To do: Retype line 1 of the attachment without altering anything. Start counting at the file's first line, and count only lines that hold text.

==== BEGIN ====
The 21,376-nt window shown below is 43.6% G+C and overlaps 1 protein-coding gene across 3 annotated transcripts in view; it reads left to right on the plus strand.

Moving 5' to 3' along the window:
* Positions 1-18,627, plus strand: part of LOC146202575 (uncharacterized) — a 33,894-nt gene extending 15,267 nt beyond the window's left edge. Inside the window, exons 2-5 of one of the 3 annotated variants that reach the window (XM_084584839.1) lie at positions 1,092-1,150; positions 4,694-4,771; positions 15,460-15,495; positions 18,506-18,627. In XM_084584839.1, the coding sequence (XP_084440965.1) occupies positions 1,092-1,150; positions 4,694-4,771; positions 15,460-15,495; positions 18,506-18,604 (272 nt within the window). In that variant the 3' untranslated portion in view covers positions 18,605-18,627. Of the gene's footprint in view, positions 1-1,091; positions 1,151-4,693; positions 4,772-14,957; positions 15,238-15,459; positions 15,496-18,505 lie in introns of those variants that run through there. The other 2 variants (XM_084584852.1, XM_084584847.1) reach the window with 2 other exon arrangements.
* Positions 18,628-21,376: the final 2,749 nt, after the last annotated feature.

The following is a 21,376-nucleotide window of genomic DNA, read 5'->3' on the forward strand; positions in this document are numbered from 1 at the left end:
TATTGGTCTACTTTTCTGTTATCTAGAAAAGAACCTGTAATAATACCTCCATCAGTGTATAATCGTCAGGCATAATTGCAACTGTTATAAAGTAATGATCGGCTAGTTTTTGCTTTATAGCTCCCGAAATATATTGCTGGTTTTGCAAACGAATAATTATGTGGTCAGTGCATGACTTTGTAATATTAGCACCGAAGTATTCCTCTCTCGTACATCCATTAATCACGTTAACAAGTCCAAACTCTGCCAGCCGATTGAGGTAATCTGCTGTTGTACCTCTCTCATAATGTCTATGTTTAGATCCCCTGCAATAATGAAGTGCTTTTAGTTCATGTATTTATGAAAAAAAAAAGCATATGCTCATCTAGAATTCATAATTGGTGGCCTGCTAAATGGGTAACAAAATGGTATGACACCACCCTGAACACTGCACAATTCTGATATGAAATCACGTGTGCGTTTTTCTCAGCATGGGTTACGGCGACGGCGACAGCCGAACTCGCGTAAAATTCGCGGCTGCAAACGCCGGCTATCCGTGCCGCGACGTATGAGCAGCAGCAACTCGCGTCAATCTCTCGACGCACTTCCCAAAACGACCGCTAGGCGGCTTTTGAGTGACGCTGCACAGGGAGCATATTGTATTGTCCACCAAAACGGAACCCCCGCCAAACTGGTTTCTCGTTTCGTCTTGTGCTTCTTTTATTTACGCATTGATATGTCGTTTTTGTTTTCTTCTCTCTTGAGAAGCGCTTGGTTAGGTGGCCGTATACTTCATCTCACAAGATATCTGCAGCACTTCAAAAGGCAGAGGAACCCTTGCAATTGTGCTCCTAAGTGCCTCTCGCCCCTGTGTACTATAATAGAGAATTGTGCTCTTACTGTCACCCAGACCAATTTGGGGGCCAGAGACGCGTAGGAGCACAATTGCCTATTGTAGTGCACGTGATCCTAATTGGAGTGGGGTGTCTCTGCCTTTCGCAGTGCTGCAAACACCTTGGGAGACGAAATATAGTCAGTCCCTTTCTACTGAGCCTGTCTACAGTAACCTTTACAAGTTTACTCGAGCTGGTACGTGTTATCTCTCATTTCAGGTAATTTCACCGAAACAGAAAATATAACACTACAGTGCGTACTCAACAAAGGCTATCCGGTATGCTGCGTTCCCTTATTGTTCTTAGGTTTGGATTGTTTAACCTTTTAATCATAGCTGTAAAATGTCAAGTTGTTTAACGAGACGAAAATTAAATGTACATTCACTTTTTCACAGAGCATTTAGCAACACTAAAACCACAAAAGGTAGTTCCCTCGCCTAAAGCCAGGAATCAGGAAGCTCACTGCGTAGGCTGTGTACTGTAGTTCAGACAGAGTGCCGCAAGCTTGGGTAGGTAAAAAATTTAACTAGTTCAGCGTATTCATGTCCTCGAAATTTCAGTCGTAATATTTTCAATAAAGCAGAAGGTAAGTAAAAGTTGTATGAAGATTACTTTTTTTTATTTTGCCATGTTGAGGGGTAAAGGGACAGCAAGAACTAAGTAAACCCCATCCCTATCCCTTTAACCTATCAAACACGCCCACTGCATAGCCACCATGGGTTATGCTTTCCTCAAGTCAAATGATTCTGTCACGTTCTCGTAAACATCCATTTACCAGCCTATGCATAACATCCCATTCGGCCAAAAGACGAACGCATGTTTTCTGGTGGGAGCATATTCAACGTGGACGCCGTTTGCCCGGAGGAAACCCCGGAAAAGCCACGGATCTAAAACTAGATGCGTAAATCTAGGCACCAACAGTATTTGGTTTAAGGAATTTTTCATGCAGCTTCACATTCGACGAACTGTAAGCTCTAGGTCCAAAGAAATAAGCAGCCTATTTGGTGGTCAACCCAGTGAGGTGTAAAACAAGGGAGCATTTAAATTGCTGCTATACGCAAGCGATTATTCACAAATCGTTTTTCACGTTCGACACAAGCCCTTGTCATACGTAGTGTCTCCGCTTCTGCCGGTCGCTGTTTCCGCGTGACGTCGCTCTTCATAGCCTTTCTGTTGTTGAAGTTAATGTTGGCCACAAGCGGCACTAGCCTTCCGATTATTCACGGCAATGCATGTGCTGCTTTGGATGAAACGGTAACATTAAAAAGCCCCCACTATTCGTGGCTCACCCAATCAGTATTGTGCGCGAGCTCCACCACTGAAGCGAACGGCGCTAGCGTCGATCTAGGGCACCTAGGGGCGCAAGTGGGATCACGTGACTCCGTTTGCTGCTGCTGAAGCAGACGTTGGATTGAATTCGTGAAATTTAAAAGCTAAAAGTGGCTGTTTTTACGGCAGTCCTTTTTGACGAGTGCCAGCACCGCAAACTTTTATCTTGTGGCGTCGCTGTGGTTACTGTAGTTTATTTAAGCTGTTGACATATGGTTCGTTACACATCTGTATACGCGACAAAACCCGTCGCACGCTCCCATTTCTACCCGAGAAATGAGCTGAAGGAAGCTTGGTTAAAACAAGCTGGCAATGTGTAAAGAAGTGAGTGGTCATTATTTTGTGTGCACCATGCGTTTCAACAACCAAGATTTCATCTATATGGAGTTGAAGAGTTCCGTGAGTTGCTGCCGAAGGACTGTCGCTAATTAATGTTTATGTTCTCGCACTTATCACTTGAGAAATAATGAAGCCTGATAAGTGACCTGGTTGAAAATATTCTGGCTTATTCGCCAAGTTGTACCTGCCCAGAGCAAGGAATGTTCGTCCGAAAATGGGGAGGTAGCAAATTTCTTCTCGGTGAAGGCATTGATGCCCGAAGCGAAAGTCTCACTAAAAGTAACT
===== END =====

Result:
The 21,376-nt window shown below is 43.6% G+C and overlaps 1 protein-coding gene across 3 annotated transcripts in view; it reads left to right on the plus strand.